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GDC Next 2014 debuts call for talks, reveals themes
GDC Next 2014 debuts call for talks, reveals themes
April 30, 2014 | By Staff




UBM Tech is announcing a call to present lectures, roundtables and panels at the 2nd annual Game Developers Conference Next as well as the featured App Developers Conference.

GDC Next and ADC, which aim to highlight practical ways for developers to increase the creative and financial success of their projects, are taking place simultaneously on November 3rd-4th, 2014 at the Los Angeles Convention Center. Submissions for presentations will be accepted from now through Friday, May 30th.

The conference organizers and advisory board are programming the second annual GDC Next to answer a simple question: Once you've made your game, what comes next?

Today's market is constantly inundated with new games, resulting in peak saturation. GDC Next seeks to provide attendees with knowledge about how to increase discoverability, gain exposure, broaden your audience, differentiate your work, and successfully create your game as a true experience. The advisory board will seek out talks that offer a practical path to success in these areas, and share ways to increase your fiscal and creative success at the same time.

To that end, organizers are looking to bring the creators of tomorrow’s (and today's!) biggest and most innovative video games and game platforms together in one location to share knowledge about how to make a game that stands out in the market. Those who submit talks are being asked to present fun, informative presentations on best practices across five newly-revised tracks: Design, Community, Business & Marketing, Discoverability, and Production.

GDC Next organizers and its esteemed advisory board, separate and unique from the ADC advisory board, will be accepting submissions now through May 30th.

GDC Next will also feature the second annual App Developers Conference, a fresh endeavor from the creators of GDC focusing on the best practices for development, UI, marketing and business of apps beyond games. Whether their apps embrace iOS, Android or other platforms, organizers are striving to bring together the very best app creators for this event so they can share their best practices with you.

Some of the major app vertical markets covered at this year's ADC will be Entertainment, Enterprise, Health/Wellness, Brand Marketing and Lifestyle apps. Organizers are looking to greenlight high-quality talks on design, programming, and business/marketing from practitioners in these areas, and folks looking to submit ADC talk proposals can do so via the GDC Next submission system.

With a developer-focused Expo Floor area as well as numerous day and evening networking events, GDC Next 2014 and ADC will offer business and networking opportunities to all attendees. For additional details about GDC Next and ADC, visit the event homepage.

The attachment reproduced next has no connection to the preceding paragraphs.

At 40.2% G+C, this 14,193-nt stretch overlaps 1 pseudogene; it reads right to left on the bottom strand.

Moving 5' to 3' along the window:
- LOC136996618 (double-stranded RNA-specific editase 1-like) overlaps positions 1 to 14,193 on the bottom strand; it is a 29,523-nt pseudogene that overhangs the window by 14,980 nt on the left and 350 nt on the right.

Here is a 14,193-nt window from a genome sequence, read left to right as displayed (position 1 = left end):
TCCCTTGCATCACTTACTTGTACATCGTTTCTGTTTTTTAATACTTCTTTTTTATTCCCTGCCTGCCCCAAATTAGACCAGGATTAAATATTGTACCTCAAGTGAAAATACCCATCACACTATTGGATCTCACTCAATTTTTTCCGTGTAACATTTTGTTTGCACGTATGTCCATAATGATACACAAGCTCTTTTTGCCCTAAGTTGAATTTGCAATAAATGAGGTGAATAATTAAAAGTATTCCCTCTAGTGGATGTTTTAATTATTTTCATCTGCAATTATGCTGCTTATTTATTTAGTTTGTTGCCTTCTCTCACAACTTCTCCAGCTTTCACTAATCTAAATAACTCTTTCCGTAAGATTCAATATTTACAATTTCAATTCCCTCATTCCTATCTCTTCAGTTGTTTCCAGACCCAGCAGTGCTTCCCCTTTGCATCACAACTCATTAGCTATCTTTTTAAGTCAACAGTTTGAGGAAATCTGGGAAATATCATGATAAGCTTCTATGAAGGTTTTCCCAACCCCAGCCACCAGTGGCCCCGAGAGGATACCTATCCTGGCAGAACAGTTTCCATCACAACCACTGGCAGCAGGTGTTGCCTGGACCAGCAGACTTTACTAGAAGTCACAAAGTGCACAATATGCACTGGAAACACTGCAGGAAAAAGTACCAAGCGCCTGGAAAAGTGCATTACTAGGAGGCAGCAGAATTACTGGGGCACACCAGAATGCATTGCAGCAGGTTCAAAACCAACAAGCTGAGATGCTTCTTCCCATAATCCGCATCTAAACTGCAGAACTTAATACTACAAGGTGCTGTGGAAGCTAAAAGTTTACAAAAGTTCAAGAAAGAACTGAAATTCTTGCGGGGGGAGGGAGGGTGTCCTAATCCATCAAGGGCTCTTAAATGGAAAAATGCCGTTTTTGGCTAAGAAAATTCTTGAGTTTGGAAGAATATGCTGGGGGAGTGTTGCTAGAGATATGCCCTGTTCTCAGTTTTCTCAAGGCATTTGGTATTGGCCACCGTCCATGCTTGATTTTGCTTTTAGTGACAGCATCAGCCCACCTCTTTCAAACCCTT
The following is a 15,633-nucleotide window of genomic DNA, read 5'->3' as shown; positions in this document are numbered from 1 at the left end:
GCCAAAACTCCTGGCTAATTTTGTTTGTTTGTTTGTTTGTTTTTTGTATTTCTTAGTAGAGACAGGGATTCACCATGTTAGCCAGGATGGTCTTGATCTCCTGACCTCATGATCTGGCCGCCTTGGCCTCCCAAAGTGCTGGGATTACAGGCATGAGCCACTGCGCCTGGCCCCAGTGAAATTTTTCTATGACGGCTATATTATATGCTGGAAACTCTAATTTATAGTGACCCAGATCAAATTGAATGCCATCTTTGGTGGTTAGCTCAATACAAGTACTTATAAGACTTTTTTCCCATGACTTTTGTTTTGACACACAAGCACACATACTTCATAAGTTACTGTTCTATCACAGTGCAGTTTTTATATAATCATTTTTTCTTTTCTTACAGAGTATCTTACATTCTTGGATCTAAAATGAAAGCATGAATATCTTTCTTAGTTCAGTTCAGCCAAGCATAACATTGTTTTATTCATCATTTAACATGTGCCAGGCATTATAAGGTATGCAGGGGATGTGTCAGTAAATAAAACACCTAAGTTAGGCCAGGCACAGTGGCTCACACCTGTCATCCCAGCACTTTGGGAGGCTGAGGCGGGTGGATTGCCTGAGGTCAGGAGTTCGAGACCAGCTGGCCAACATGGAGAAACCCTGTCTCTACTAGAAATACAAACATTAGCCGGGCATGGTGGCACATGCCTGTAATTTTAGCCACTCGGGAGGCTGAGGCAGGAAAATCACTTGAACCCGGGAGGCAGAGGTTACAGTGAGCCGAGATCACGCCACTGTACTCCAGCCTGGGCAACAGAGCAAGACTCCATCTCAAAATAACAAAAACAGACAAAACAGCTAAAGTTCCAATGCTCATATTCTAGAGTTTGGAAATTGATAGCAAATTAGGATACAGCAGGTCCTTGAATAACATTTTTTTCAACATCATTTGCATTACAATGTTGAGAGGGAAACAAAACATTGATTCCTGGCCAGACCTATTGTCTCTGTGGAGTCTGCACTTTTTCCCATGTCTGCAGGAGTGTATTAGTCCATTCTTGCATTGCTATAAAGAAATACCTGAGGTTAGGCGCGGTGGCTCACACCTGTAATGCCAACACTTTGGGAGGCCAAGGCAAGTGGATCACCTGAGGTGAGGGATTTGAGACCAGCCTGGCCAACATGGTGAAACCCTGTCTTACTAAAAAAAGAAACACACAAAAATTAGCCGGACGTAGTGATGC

Gamasutra, GDC and ADC are sibling organizations under parent UBM Tech.


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Comments


Kelley Hecker
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I'm a bit disappointed with the theme. It's geared more towards marketing and business than actual development (since the theme itself already assumes you've finished your game). Not to say that those areas aren't important, but I wish the different disciplines were more equally represented. I know it's GDC "Next," but I was hoping for more emphasis on actually making games. The majority of the tracks aren't related to development.

Yama Habib
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Yes, it'd seem like GDC is becoming more of a Game Producer's Conference than anything else, but I think the theme is appropriate considering that there's been much more talk about games having lack of support post-launch now than there ever was. As of late, there's been a lot of public outcry regarding things like Battlefield 4 delaying or neglecting bugfixes, HiRez Studios neglecting support of Tribes:Ascend in favor of their newer game SMITE, Early Access games making slow or halted progress after going on sale, and just generally, there's been a lot of concern about online multiplayer games lacking enough of an online community to keep them going.

I'm hopeful that we'll see at least a few presentations by developers who've managed to keep their games' communities thriving for extended periods of time, or who've managed to adopt the Early Access model and not fall into the trap of developmental stagnation.


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